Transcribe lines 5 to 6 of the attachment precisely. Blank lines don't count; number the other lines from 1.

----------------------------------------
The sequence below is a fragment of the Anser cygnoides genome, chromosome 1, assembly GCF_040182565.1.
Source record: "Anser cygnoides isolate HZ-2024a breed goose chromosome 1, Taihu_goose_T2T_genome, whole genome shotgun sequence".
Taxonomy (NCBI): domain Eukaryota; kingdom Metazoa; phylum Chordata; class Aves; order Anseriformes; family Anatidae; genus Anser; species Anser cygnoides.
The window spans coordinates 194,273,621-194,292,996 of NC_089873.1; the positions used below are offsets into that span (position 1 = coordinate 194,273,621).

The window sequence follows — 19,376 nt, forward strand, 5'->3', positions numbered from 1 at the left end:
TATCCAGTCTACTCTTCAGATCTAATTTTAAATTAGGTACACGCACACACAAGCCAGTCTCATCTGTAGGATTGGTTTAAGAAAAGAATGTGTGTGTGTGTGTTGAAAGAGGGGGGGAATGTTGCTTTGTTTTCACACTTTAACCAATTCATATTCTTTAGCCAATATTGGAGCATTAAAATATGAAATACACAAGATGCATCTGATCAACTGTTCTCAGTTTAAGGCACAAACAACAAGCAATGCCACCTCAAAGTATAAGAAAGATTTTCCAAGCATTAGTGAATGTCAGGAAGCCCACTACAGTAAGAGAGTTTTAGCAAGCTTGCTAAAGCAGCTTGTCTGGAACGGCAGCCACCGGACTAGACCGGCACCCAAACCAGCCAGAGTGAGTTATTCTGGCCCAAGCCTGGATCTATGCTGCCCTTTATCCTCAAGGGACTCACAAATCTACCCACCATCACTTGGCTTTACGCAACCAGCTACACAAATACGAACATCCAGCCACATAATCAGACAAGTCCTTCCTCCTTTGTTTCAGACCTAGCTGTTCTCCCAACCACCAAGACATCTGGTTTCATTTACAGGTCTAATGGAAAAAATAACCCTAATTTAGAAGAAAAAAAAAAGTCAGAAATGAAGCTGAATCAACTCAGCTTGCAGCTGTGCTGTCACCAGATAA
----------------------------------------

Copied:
The window sequence follows — 19,376 nt, forward strand, 5'->3', positions numbered from 1 at the left end:
TATCCAGTCTACTCTTCAGATCTAATTTTAAATTAGGTACACGCACACACAAGCCAGTCTCATCTGTAGGATTGGTTTAAGAAAAGAATGTGTGTGTGTGTGTTGAAAGAGGGGGGGAATGTTGCTTTGTTTTCACACTTTAACCAATTCATATTCTTTAGCCAATATTGGAGCATTAAAATATGAAATACACAAGATGCATCTGATCAACTGTTCTCAGTTTAAGGCACAAACAACAAGCAATGCCACCTCAAAGTATAAGAAAGATTTTCCAAGCATTAGTGAATGTCAGGAAGCCCACTACAGTAAGAGAGTTTTAGCAAGCTTGCTAAAGCAGCTTGTCTGGAACGGCAGCCACCGGACTAGACCGGCACCCAAACCAGCCAGAGTGAGTTATTCTGGCCCAAGCCTGGATCTATGCTGCCCTTTATCCTCAAGGGACTCACAAATCTACCCACCATCACTTGGCTTTACGCAACCAGCTACACAAATACGAACATCCAGCCACATAATCAGACAAGTCCTTCCTCCTTTGTTTCAGACCTAGCTGTTCTCCCAACCACCAAGACATCTGGTTTCATTTACAGGTCTAATGGAAAAAATAACCCTAATTTAGAAGAAAAAAAAAAGTCAGAAATGAAGCTGAATCAACTCAGCTTGCAGCTGTGCTGTCACCAGATAA